This past Saturday I had an enjoyable ‘writerly’ day – coffee with a new author friend discussing publishing, promotion, writing and getting to know each other. Then off to an author reading at Social Grounds cafe organized jointly by the Writers Foundation of Strathcona County and Dream Write Publishing. Although the audience was smaller than I would have liked, they were engaged and appreciative. What more can an author hope for?
I read a section of The Rython Kingdom, which some of you may know is a fantasy romance novella set in medieval England. Go figure I’m English! Anyway the book (e-book if you prefer) is actually two stories in one. The first is the story of my protagonist, Guillem Ruet a famed troubadour and how he finds himself not only relaying a tale to the King but aids in the fight against a malevolent witch aiming to destroy the King and his kingdom. The other ‘story’ is the one Guillem tells the King and his courtiers in the great hall.
Within the multitude of genres in fiction, traditionally there have been constraints on what is and what is not ‘allowed’ in terms of content or style based on the genre’s ‘main’ heading. However, with sub-genres being created almost daily, an author has a multitude of options to choose from nowadays. Does that make it easier or more difficult to categorize your novel though? Sub-genres can mix and match almost any genre together. Is this the ‘new’ vogue for literature? Make one up to fit your narrative rather than ‘fit’ your novel to a genre?
So let’s look at what you do.When defining your novels, what methods do you use to decide on its ‘genre’?
Do you decide to write specifically to a particular genre prior to starting a new manuscript?
Or – do you write your story and worry about the genre later on?
As most of you know I am a free flow writer so my story comes first and the defining comes much later. An exercise in branding several months ago did enlighten me to the fact that all of my narratives centered around ‘love’ – be it romantic, parental or another kind – so in essence I can use that title within the more traditional genre heading.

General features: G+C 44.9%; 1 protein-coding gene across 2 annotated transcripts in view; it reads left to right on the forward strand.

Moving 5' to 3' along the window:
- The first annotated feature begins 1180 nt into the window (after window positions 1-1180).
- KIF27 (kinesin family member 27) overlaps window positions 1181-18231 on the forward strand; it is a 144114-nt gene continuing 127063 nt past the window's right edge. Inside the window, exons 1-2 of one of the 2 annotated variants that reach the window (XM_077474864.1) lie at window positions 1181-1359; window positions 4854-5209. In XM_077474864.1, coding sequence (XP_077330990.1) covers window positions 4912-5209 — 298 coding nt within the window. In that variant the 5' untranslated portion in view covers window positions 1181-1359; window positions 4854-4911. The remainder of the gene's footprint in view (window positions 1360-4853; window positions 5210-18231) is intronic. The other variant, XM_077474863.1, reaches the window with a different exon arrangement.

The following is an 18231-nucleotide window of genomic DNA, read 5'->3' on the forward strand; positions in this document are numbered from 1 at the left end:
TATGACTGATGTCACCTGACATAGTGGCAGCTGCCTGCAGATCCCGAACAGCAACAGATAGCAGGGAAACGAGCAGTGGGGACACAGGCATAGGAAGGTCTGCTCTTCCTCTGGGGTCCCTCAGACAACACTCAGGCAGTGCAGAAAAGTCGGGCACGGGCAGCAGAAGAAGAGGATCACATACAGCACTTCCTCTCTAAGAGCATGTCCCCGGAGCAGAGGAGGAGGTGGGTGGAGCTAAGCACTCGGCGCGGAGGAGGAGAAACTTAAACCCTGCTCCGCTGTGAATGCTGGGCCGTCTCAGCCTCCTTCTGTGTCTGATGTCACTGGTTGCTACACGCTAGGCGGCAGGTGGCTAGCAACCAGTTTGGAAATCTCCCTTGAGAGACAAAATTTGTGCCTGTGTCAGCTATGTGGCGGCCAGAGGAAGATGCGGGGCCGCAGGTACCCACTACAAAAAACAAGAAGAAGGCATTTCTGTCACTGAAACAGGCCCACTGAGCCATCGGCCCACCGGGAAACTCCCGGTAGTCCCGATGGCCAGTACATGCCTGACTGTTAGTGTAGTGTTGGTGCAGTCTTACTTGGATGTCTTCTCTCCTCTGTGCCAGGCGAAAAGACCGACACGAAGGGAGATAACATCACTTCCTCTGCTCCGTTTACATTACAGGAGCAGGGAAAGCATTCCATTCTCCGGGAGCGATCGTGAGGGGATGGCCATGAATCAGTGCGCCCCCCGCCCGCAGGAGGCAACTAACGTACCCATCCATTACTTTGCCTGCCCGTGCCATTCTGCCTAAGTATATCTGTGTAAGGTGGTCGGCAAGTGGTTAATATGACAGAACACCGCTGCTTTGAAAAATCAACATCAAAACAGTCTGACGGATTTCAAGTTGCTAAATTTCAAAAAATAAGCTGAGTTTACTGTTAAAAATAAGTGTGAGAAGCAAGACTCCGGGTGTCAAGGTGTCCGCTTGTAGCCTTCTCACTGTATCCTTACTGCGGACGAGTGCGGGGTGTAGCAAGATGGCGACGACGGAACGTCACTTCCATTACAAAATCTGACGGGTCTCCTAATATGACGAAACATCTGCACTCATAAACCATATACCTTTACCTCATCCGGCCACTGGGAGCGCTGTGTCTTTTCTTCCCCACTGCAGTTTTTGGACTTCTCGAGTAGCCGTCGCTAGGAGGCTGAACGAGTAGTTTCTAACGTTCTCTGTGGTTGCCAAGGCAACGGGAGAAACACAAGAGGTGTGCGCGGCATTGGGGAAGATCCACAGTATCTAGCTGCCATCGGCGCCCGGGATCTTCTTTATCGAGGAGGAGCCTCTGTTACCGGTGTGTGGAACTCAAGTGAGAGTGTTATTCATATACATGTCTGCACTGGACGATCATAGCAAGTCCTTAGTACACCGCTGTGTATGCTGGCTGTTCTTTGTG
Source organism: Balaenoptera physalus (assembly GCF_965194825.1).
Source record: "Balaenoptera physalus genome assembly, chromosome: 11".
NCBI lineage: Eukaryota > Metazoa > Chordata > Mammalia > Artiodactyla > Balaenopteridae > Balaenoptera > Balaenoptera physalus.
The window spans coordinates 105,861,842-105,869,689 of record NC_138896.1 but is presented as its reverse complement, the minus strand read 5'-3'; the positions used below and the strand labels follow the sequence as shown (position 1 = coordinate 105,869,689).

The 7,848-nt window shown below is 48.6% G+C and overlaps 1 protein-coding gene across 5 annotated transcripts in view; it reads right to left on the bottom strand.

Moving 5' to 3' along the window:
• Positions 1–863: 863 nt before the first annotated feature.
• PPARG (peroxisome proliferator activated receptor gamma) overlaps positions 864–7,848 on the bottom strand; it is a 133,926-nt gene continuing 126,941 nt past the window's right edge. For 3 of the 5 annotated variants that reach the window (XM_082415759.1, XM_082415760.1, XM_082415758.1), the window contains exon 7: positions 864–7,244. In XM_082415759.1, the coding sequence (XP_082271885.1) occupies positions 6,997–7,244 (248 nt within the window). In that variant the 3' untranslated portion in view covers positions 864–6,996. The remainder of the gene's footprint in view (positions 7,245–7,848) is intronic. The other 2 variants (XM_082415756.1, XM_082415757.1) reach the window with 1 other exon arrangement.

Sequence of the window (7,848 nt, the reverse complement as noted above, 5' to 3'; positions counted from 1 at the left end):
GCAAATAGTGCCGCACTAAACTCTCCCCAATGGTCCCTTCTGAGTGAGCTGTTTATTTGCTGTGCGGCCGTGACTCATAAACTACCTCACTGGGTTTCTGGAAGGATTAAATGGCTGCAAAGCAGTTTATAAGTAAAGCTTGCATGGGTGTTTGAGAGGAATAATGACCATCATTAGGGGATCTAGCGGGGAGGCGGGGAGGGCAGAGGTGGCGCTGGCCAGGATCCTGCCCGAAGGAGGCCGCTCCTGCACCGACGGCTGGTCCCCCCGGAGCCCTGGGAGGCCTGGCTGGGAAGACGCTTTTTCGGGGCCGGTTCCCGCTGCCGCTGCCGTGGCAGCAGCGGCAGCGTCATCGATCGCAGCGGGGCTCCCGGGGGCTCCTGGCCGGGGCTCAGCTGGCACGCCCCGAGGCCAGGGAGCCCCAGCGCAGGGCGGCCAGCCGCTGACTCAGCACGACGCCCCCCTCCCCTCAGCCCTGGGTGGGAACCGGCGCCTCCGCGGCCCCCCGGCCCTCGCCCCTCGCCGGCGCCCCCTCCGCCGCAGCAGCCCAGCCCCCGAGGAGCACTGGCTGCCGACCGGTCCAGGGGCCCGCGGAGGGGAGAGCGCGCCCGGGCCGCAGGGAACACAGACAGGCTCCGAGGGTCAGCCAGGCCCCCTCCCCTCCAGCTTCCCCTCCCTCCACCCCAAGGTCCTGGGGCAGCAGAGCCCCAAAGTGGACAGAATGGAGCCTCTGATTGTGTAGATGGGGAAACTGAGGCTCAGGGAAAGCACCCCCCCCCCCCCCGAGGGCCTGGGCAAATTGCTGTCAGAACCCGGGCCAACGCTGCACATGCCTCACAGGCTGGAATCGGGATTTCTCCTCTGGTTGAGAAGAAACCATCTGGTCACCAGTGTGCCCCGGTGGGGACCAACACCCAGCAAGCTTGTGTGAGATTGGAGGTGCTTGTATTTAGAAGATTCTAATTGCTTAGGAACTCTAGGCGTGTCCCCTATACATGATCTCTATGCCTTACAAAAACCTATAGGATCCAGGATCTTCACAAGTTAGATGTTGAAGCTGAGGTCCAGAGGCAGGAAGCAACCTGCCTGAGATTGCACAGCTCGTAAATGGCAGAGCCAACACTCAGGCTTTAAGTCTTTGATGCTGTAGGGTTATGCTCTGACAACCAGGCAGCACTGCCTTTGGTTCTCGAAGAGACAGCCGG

With so many alternative genres to choose from the ‘bonus’ of multiple ones enables us to entice more than one ‘type’ of reader. Romance readers would never go to the horror section first but if the description was something like – romantic suspense – then maybe they would pick up your book.
It is a matter of looking at your story and defining the main theme, even if it is an underlining thread throughout the narrative. My novel, Life in Slake Patch is an alternative world order but basically has a young man trying to change the ‘laws’ so he can be with the woman he loves. It can be described as speculative fiction but romantic speculative fiction is better.
My novel, The Twesome Loop also has romantic elements in it but also has a reincarnation element and is set in England and Italy so is it romance alone or do I possibly create a sub-genre: historical suspense romance..? As I am writing, I realized this sub-genre could also fit my fantasy The Rython Kingdom, as it is set in medieval England, has a romance and a master plot by a vengeful witch so should I add fantasy to the long genre title?
Obviously, some novels are easier to categorize than others and if you have found your ‘perfect’ genre and prefer to write in that one alone then enjoy!